Barcelona, 28 May 2015. The challenges affecting the Mediterranean Sea call for shared and, above all, integrated responses and improved governance. This is particularly relevant when considering the ever-increasing demands for natural resources and pressures on the marine environment, as well as the continued need for sustainable growth and jobs in marine and maritime sectors and regions.
In order to gain insight and input from the wide variety of stakeholders involved in marine and maritime issues and processes, a UfM Stakeholders’ Conference was held on 27 May, back-to-back with the 2nd UfM Ad Hoc Senior Officials Meeting (SOM) on Blue Economy, which took place on 28 May in Athens in order to advance the preparations for the related Ministerial Meeting scheduled for late 2015.
The conference gathered around 150 policymakers, international organisations, private sector representatives, research centres and members of academia as well as civil society and financial institutions. It provided the opportunity to discuss and suggest proposals for specific actions on key priority topics of shared interest, as identified by the countries during the past years of common work and during the preparatory steps to the Ministerial Conference. Some of the topics discussed include:
- Partnerships for marine research and innovation in the Mediterranean – Discussing how to develop blue growth and jobs in the Mediterranean by fostering knowledge integration and by promoting joint actions for research and innovation including coordination, planning and programming of relevant research and innovation policies and instruments.
- Emerging knowledge-based business opportunities – Innovative information and communication technologies (data analytics, big data, cloud computing, mobile technologies) and open data have changed the IT landscape and are creating many opportunities. They are making it easier for the ICT community to leverage heterogeneous data sources to provide tailor-made solutions. These innovative technologies help policymakers and administrators in their decision-making and can stimulate investment and growth for businesses through the reduction of uncertainties and better predictability.
- Marine litter – Marine litter is a growing threat to the coastal and marine environment, posing significant risks to marine wildlife and ecosystems, human safety and livelihood. Marine litter mainly comes from land-based activities such as inappropriate household waste disposal, touristic and recreational activities, etc. but also more and more from fisheries-related activities. The Regional Plan on Marine Litter Management prepared under the Barcelona Convention provides the relevant policy framework. Information sharing coupled with coordinated and multisectorial actions are essential to tackling marine litter. Marine litter is also highlighted as an emerging priority under the UfM Declaration on Environment and Climate Change, adopted in May 2014.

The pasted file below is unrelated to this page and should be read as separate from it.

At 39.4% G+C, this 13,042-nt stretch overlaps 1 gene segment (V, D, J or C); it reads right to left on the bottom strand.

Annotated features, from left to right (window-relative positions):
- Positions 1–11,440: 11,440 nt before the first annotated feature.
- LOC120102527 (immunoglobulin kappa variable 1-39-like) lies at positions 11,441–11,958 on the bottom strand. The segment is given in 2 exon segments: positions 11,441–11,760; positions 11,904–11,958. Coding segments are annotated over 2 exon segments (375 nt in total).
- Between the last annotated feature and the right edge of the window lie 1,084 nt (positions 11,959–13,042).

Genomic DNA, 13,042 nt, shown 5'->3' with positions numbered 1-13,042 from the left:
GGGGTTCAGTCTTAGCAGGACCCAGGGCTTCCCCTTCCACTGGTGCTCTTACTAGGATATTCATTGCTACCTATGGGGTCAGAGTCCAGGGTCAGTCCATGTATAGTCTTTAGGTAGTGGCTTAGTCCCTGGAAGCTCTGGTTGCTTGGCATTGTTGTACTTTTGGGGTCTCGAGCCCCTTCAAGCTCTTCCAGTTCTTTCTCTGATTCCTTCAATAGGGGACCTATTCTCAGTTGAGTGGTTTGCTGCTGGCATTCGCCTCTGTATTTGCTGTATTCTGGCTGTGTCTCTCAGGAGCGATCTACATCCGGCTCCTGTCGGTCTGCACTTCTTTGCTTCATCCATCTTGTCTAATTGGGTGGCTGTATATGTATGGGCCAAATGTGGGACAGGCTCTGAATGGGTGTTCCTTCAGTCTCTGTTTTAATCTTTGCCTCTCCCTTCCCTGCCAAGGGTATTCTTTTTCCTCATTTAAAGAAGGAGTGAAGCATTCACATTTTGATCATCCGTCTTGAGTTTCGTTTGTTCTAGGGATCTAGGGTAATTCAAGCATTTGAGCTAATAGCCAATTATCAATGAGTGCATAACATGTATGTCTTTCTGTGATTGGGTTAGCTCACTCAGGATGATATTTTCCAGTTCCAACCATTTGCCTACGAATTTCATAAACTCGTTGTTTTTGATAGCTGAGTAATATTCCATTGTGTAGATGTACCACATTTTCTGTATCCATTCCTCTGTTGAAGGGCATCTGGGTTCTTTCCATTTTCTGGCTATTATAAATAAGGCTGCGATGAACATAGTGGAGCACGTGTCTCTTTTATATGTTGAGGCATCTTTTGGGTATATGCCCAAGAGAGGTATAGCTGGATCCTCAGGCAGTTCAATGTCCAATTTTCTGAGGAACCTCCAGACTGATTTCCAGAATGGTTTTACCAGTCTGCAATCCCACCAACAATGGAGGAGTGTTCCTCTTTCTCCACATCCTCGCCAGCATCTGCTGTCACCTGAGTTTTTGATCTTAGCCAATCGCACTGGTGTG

The Algerian public authorities launched a two-week campaign involving the civil society to remove marine and beach litter.
- Maritime governance tools – Existing tools such as the sea basin strategies and maritime spatial planning can be key enabling tools for the sustainable coexistence of activities at sea: i.e. tourism, aquaculture, and marine protected areas. Building on existing experience, such as the EU Strategy for the Adriatic and Ionian Region and the ADRIPLAN project, panellists discussed pros and cons with regard to the Mediterranean Sea basin. Aquaculture and the interaction with other sectors at sea were also addressed.
- New technologies and skills for maritime transport, ocean energy and offshore wind – Green technologies have great potential for shipbuilding (NOx, SOx, CO2 abatement, ballast and waste water treatment), for smart and clean ports, and energy efficiency for ships (fuel plus energy management in general), including for fishing vessels and for the generation of energy offshore. These can be combined with the development of new skills needed in the maritime sector (sea jobs of the future).
- New tourism concepts for a sustainable Mediterranean – Best practice sharing and synergies development in new tourism products, including underwater cultural heritage and new cruise tourism routes, offer the opportunity to address key sustainability challenges and to enhance cooperation opportunities in coastal tourism.
The conference’s recommendations fed into the 28 May ad hoc SOM, which provided the opportunity to start shaping a joint declaration on the Blue Economy by the 43 UfM member states.
Ad-Hoc UfM Senior Officials Meeting
The conference was opened by Yannis Tsironis, Alternate Minister of Reconstruction of Production, Environment and Energy of Greece; Qais Qaqzeh, IMP-MED Project National Coordinator at the Ministry of Transport of Jordan; Mr Hubert Gambs, Director of the Mediterranean and Black Sea, Directorate-General for Maritime Affairs and Fisheries at the European Commission; and Naser Tahboub, UfM Deputy Secretary General for Environment and Water.